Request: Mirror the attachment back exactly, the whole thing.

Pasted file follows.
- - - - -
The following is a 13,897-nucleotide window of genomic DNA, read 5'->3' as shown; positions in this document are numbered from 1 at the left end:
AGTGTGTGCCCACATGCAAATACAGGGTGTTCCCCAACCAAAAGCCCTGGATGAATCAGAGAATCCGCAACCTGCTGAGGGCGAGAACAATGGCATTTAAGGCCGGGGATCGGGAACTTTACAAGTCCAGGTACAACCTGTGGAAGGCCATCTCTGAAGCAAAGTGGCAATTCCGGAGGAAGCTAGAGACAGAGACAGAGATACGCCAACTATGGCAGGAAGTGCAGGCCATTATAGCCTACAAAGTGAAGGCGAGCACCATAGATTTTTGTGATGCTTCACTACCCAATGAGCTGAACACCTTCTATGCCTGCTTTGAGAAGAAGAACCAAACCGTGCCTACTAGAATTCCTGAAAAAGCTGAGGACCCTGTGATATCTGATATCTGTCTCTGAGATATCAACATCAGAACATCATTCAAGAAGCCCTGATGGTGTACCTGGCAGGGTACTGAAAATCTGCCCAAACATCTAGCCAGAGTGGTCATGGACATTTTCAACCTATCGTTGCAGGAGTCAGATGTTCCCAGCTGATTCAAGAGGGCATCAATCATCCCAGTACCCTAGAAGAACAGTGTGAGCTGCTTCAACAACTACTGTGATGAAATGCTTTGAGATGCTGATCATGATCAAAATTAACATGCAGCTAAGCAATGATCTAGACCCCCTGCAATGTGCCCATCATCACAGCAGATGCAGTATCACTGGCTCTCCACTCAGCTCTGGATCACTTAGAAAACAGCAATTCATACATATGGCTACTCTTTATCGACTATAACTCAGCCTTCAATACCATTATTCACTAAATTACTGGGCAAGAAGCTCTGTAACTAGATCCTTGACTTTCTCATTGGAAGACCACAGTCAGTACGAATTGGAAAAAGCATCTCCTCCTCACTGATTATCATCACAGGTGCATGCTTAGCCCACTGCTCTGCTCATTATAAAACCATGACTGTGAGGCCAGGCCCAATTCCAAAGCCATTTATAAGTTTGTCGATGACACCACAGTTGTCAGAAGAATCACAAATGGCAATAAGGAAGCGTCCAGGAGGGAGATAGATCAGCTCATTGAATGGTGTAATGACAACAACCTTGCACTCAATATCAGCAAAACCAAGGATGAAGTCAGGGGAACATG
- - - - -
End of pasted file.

The following is a 13,897-nucleotide window of genomic DNA, read 5'->3' as shown; positions in this document are numbered from 1 at the left end:
AGTGTGTGCCCACATGCAAATACAGGGTGTTCCCCAACCAAAAGCCCTGGATGAATCAGAGAATCCGCAACCTGCTGAGGGCGAGAACAATGGCATTTAAGGCCGGGGATCGGGAACTTTACAAGTCCAGGTACAACCTGTGGAAGGCCATCTCTGAAGCAAAGTGGCAATTCCGGAGGAAGCTAGAGACAGAGACAGAGATACGCCAACTATGGCAGGAAGTGCAGGCCATTATAGCCTACAAAGTGAAGGCGAGCACCATAGATTTTTGTGATGCTTCACTACCCAATGAGCTGAACACCTTCTATGCCTGCTTTGAGAAGAAGAACCAAACCGTGCCTACTAGAATTCCTGAAAAAGCTGAGGACCCTGTGATATCTGATATCTGTCTCTGAGATATCAACATCAGAACATCATTCAAGAAGCCCTGATGGTGTACCTGGCAGGGTACTGAAAATCTGCCCAAACATCTAGCCAGAGTGGTCATGGACATTTTCAACCTATCGTTGCAGGAGTCAGATGTTCCCAGCTGATTCAAGAGGGCATCAATCATCCCAGTACCCTAGAAGAACAGTGTGAGCTGCTTCAACAACTACTGTGATGAAATGCTTTGAGATGCTGATCATGATCAAAATTAACATGCAGCTAAGCAATGATCTAGACCCCCTGCAATGTGCCCATCATCACAGCAGATGCAGTATCACTGGCTCTCCACTCAGCTCTGGATCACTTAGAAAACAGCAATTCATACATATGGCTACTCTTTATCGACTATAACTCAGCCTTCAATACCATTATTCACTAAATTACTGGGCAAGAAGCTCTGTAACTAGATCCTTGACTTTCTCATTGGAAGACCACAGTCAGTACGAATTGGAAAAAGCATCTCCTCCTCACTGATTATCATCACAGGTGCATGCTTAGCCCACTGCTCTGCTCATTATAAAACCATGACTGTGAGGCCAGGCCCAATTCCAAAGCCATTTATAAGTTTGTCGATGACACCACAGTTGTCAGAAGAATCACAAATGGCAATAAGGAAGCGTCCAGGAGGGAGATAGATCAGCTCATTGAATGGTGTAATGACAACAACCTTGCACTCAATATCAGCAAAACCAAGGATGAAGTCAGGGGAACATG